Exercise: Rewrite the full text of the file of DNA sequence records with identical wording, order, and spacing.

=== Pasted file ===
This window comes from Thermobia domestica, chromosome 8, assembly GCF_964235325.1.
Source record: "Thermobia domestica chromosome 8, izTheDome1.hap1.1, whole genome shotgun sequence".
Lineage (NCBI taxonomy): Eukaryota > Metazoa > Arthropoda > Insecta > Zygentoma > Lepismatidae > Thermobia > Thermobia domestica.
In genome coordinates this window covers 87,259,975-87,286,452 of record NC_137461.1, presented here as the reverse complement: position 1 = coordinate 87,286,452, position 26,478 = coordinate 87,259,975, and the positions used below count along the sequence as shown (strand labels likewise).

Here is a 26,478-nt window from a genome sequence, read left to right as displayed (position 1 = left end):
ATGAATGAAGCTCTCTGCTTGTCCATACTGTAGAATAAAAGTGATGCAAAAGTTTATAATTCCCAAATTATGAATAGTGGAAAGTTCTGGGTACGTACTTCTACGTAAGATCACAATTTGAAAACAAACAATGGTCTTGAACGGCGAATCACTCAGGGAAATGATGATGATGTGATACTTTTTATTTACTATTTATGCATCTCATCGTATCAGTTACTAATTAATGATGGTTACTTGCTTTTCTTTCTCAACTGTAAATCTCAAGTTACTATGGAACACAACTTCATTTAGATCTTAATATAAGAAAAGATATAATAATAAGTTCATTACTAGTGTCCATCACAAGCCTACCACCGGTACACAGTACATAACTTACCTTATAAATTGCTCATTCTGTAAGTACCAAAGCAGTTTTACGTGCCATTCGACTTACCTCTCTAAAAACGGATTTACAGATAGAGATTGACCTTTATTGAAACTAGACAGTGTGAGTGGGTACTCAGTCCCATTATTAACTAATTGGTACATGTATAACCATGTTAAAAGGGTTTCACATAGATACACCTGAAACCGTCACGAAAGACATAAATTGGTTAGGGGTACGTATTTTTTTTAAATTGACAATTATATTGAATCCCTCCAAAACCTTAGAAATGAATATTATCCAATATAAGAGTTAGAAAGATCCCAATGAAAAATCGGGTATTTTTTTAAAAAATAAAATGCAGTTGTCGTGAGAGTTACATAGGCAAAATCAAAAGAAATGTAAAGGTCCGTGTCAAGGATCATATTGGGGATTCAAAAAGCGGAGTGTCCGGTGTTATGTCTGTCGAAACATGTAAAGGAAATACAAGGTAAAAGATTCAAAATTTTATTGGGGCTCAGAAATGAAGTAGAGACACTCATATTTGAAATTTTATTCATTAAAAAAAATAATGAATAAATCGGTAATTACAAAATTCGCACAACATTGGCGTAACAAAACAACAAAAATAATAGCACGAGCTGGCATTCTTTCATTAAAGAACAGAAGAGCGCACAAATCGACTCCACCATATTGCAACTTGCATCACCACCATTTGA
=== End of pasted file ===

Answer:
This window comes from Thermobia domestica, chromosome 8, assembly GCF_964235325.1.
Source record: "Thermobia domestica chromosome 8, izTheDome1.hap1.1, whole genome shotgun sequence".
Lineage (NCBI taxonomy): Eukaryota > Metazoa > Arthropoda > Insecta > Zygentoma > Lepismatidae > Thermobia > Thermobia domestica.
In genome coordinates this window covers 87,259,975-87,286,452 of record NC_137461.1, presented here as the reverse complement: position 1 = coordinate 87,286,452, position 26,478 = coordinate 87,259,975, and the positions used below count along the sequence as shown (strand labels likewise).

Here is a 26,478-nt window from a genome sequence, read left to right as displayed (position 1 = left end):
ATGAATGAAGCTCTCTGCTTGTCCATACTGTAGAATAAAAGTGATGCAAAAGTTTATAATTCCCAAATTATGAATAGTGGAAAGTTCTGGGTACGTACTTCTACGTAAGATCACAATTTGAAAACAAACAATGGTCTTGAACGGCGAATCACTCAGGGAAATGATGATGATGTGATACTTTTTATTTACTATTTATGCATCTCATCGTATCAGTTACTAATTAATGATGGTTACTTGCTTTTCTTTCTCAACTGTAAATCTCAAGTTACTATGGAACACAACTTCATTTAGATCTTAATATAAGAAAAGATATAATAATAAGTTCATTACTAGTGTCCATCACAAGCCTACCACCGGTACACAGTACATAACTTACCTTATAAATTGCTCATTCTGTAAGTACCAAAGCAGTTTTACGTGCCATTCGACTTACCTCTCTAAAAACGGATTTACAGATAGAGATTGACCTTTATTGAAACTAGACAGTGTGAGTGGGTACTCAGTCCCATTATTAACTAATTGGTACATGTATAACCATGTTAAAAGGGTTTCACATAGATACACCTGAAACCGTCACGAAAGACATAAATTGGTTAGGGGTACGTATTTTTTTTAAATTGACAATTATATTGAATCCCTCCAAAACCTTAGAAATGAATATTATCCAATATAAGAGTTAGAAAGATCCCAATGAAAAATCGGGTATTTTTTTAAAAAATAAAATGCAGTTGTCGTGAGAGTTACATAGGCAAAATCAAAAGAAATGTAAAGGTCCGTGTCAAGGATCATATTGGGGATTCAAAAAGCGGAGTGTCCGGTGTTATGTCTGTCGAAACATGTAAAGGAAATACAAGGTAAAAGATTCAAAATTTTATTGGGGCTCAGAAATGAAGTAGAGACACTCATATTTGAAATTTTATTCATTAAAAAAAATAATGAATAAATCGGTAATTACAAAATTCGCACAACATTGGCGTAACAAAACAACAAAAATAATAGCACGAGCTGGCATTCTTTCATTAAAGAACAGAAGAGCGCACAAATCGACTCCACCATATTGCAACTTGCATCACCACCATTTGA